The magistrate in charge of an investigation into a non-binding referendum on independence for the Catalonia region, which was held on November 9, 2014, has ruled that the ongoing probe into the actions of Artur Mas, the pro-independence former head of the regional government of Catalonia, should continue.
This takes the politician one step closer to seeing the inside of the courtroom, on possible charges of disobedience and overstepping his authority for his role in organizing the unofficial plebiscite.
The magistrate argues that private companies hired to organize the vote continued to work after the Constitutional Court ban
Catalonia’s High Court has also begun proceedings against Irene Rigau, a former member of the regional administration, along with Joana Ortega, the former deputy head of the regional government, for their involvement in organizing the vote, which was fiercely opposed by the central government in Madrid.
In a statement released on Tuesday, the High Court judge announced that he would be requesting the start of a trial, having rejected the defense’s call for the case to be shelved.
In the writ, the magistrate argues that despite the vote being banned by the Constitutional Court on November 4, 2014, the regional government went ahead with preparations to hold the informal referendum, and states that the actions that were “necessary” to carry out the process were “promoted” by Mas, Rigau and Ortega. He adds that they “intentionally and consciously openly refused” to obey the “mandate from the Constitutional Court.”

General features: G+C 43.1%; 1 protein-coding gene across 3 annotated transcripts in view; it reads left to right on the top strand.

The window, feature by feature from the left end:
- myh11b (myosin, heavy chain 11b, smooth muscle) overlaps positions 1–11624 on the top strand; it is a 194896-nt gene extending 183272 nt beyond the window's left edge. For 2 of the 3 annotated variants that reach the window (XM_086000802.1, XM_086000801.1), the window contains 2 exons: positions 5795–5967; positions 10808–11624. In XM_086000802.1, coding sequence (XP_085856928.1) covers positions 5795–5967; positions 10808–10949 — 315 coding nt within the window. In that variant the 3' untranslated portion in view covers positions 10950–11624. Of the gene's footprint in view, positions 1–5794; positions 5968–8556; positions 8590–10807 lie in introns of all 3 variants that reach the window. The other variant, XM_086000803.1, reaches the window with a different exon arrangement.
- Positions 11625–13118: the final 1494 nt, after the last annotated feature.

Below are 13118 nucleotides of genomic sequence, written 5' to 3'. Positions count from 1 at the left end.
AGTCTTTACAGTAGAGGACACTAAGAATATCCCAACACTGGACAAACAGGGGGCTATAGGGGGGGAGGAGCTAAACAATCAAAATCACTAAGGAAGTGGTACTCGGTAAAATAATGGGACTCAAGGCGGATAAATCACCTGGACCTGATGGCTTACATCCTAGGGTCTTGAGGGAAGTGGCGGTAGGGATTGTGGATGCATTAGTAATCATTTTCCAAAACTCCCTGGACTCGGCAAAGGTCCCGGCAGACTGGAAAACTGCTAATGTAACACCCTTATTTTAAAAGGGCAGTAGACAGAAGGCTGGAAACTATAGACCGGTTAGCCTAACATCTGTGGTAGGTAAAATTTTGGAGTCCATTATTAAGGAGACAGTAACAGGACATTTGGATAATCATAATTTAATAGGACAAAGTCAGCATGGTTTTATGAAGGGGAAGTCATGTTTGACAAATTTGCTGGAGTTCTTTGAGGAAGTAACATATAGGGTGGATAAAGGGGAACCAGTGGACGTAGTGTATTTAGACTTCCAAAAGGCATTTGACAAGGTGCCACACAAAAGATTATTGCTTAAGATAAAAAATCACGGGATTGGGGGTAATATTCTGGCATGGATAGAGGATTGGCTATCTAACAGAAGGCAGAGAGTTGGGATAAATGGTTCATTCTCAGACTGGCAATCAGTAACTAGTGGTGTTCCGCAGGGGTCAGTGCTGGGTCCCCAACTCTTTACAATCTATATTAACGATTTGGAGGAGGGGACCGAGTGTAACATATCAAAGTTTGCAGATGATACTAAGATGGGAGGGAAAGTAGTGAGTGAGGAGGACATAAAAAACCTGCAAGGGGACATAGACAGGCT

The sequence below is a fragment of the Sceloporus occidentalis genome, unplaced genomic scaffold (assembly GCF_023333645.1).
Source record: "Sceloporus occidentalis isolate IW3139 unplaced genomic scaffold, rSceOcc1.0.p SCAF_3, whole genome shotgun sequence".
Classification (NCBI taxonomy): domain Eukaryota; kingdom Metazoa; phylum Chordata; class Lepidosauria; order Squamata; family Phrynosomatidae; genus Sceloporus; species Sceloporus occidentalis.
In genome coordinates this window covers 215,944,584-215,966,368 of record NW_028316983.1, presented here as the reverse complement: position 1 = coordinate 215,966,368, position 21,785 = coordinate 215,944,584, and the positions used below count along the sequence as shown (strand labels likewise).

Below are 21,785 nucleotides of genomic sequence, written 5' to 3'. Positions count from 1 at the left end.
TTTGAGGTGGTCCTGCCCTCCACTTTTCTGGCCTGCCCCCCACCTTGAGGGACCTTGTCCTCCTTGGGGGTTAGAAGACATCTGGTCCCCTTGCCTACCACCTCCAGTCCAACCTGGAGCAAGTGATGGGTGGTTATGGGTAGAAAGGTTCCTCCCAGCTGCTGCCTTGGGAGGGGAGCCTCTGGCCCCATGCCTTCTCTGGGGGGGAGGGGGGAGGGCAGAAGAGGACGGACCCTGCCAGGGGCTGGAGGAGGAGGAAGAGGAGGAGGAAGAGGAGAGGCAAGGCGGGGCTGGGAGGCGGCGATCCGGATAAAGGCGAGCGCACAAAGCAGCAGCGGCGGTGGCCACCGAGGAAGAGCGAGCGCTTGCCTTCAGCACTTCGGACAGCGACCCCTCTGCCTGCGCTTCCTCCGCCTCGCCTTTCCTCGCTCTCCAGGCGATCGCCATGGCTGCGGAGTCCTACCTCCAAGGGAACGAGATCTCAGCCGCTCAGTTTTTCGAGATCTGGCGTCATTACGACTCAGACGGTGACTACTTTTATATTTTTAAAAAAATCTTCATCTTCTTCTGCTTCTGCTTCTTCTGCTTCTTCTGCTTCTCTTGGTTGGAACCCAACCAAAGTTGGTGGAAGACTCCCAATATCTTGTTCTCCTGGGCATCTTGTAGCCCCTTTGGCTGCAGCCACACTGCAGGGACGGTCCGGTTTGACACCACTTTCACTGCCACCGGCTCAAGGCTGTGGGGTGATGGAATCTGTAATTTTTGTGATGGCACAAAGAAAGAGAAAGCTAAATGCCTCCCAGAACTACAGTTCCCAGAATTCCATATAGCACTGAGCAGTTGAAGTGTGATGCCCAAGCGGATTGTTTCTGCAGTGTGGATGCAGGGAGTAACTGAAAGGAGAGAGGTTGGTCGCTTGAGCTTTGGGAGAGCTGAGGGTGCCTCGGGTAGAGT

The magistrate bases these arguments on the fact that private companies that had been hired by the Catalan government to organize the vote continued to work after the Constitutional Court had banned the poll from being held. “Mas permitted and failed to stop the different hiring procedures,” the judge continues, including the “preparation of a press room in [Barcelona neighborhood] Montjuïc.”
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For several years, Artur Mas was at the forefront of a challenge by the Catalonia region to move toward independence from Spain, which culminated in the Catalan parliament approving an independence resolution on November 9, 2015, a year after the referendum took place.The document called on Catalan lawmakers to draft three new laws within 30 days that would lead to a new Constitution and the creation of a separate social security system and local treasury. But the most controversial part of the motion were clauses stating that Spain’s Constitutional Court has no say over Catalan affairs.
However, inconclusive regional elections several months before had left Mas unable to garner sufficient support in the regional parliament to form a government, forcing him to do a deal with the anti-capitalist CUP party. After months of political deadlock, Mas stood aside to make way for Carles Puigdemont, the former mayor of Girona, to be voted in by the regional parliament as the new premier.
The road map to independence Puigdemont defended in his investiture speech was the same as that agreed under Mas’s leadership. Puigdemont said the new government will not only defend the idea of proclaiming independence from Spain within 18 months, but also the steps laid out in the motion declaring the start of the breakaway process that has been struck down by the Spanish Constitutional Court.